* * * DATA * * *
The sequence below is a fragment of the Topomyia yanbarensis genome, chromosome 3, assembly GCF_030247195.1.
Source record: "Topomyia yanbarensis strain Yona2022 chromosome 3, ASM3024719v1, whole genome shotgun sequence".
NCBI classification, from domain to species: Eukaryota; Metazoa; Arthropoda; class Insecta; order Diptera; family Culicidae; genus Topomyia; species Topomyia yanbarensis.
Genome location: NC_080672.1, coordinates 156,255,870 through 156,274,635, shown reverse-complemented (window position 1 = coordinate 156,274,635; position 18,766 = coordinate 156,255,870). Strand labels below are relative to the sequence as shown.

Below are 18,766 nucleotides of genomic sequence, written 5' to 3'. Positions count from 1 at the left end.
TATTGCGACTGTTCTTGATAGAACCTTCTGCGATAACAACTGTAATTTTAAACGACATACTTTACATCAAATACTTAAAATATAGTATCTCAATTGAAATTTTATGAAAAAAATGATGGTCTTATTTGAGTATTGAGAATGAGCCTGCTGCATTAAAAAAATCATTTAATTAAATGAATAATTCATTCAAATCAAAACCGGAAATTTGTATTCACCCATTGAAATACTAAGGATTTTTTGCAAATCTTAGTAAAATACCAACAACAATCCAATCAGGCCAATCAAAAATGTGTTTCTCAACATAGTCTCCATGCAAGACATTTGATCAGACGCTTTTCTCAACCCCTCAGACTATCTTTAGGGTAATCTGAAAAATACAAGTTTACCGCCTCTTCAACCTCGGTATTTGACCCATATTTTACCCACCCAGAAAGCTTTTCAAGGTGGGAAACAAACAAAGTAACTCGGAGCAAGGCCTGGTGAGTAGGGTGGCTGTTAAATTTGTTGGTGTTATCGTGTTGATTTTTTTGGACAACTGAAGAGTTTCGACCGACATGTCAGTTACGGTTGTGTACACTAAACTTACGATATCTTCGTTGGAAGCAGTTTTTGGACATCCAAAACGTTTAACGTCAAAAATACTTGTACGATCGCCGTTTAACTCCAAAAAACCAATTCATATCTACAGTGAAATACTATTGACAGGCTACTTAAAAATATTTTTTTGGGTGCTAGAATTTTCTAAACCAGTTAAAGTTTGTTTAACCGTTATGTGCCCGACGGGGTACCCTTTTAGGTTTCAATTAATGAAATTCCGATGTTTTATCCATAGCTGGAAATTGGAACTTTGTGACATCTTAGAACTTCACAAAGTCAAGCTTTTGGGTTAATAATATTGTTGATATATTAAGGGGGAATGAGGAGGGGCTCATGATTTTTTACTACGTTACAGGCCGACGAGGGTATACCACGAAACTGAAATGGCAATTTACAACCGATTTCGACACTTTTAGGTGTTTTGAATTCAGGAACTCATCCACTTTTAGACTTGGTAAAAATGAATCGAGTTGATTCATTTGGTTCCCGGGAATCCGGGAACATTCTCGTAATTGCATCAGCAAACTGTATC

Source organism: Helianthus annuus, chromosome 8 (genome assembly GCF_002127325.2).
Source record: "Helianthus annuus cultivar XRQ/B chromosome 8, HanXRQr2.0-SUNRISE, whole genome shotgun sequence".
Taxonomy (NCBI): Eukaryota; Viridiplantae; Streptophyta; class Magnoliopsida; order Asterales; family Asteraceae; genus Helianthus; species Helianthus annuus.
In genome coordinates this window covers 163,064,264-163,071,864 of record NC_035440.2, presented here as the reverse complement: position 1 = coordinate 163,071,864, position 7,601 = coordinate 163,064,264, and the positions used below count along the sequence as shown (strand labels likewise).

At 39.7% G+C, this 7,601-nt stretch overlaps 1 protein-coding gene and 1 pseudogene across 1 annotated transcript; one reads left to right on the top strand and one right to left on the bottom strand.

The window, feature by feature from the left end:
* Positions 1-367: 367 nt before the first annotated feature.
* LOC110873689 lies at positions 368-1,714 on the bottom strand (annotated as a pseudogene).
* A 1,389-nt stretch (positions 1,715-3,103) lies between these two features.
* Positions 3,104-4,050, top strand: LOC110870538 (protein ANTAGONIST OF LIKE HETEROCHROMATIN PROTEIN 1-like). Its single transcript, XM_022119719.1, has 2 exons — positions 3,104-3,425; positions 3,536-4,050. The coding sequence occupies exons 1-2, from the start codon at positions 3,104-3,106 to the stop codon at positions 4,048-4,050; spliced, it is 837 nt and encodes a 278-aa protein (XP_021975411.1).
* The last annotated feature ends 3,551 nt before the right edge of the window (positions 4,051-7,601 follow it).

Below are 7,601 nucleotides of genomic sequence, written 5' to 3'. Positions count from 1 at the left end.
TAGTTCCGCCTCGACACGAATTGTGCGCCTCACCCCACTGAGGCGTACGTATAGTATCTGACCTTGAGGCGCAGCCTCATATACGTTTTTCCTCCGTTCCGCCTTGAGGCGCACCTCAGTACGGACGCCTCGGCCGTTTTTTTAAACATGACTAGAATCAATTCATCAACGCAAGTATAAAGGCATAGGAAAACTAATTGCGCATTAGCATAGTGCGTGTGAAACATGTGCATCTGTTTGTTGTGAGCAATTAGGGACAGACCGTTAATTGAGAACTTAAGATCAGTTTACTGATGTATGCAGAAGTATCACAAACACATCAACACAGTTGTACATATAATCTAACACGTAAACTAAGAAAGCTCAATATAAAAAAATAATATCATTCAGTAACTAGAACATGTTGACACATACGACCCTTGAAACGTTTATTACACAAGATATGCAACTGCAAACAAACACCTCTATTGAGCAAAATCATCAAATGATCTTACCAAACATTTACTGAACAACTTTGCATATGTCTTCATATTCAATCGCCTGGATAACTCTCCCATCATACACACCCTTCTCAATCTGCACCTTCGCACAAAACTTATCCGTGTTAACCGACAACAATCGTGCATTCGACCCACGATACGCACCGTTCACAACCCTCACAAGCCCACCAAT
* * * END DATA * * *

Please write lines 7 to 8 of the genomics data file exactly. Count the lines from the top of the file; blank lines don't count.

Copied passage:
Source organism: Helianthus annuus, chromosome 8 (genome assembly GCF_002127325.2).
Source record: "Helianthus annuus cultivar XRQ/B chromosome 8, HanXRQr2.0-SUNRISE, whole genome shotgun sequence".